Monday, February 21, 2011

A follow-up report on Egypt

Abu Muqawama, an American analyst, reflects on the difficulties of moving forward:
Politically, it is correct to note that the Egyptian military has more or less been one with the regime since the 1950s when the Free Officers Revolt replaced the monarchy here. But the military is at the same time in a position it has not been in for 40 years, directly involved with the day-to-day politics and decision-making in Egyptian life. Yezid Sayigh concisely and cogently explained the interests of the Egyptian Army after Mubarak in an op-ed that ran in Financial Times a week before Hosni Mubarak stood down as president... I agree with his analysis of the Egyptian military and have further concerns about the seemingly inevitable clash between its interests and the interests of the young revolutionaries on the streets as well as those of everyday Egyptians who have wildly inflated expectations about life after Mubarak.

First, there is a sense you get that many Egyptians honestly feel the only thing standing in between the Egyptian nation and greatness was the sclerotic Mubarak regime. Now that Muabark is gone, the military -- and whatever government that follows -- will naturally struggle to meet those expectations.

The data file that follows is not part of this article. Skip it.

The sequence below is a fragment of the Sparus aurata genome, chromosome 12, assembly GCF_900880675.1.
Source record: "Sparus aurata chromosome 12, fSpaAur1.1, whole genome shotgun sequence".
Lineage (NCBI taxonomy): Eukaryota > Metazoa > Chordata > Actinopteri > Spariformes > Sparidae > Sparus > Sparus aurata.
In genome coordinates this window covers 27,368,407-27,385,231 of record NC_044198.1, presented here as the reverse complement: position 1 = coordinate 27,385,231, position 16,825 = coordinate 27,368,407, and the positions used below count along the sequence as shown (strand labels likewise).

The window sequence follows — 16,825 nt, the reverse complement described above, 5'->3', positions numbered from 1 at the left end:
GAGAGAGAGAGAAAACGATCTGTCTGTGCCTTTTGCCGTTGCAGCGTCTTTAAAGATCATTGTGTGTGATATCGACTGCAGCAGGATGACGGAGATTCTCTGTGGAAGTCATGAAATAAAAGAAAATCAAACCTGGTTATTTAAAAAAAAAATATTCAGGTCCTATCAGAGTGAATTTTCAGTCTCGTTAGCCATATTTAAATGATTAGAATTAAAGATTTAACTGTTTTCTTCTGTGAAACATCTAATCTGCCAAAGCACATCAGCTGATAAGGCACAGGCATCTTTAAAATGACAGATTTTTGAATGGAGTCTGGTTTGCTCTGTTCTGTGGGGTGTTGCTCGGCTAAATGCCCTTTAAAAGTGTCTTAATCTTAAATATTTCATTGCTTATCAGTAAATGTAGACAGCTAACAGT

Second, the Egyptian people have now witnessed a dramatic display of people power: mass demonstrations effectively removed from power a man who seemed immovably secure in his post just one month ago. The incentives are there for every group of people in Egypt with a grievance (which is to say everyone) to now strike or demonstrate to see, in effect, what they can get. The military is growing increasingly frustrated with these demonstrations and has ordered them to cease. But the incentive structure is all wrong: even if you don't think you'll get anything, why would you not demonstrate right now? The worst case scenario is, you get nothing. But heck, you might get something!

One of the sources of the military's frustration leads to my third concern, which is the fact that even if the people have a valid grievance, there is no real authority to negotiate with at the moment. Egypt needs a transitional government of some sort, but right now, you've got people agitating for higher wages, back pay, and more reforms on the one hand, and a military on the other hand that is not prepared in the least to hear these concerns and act on them.

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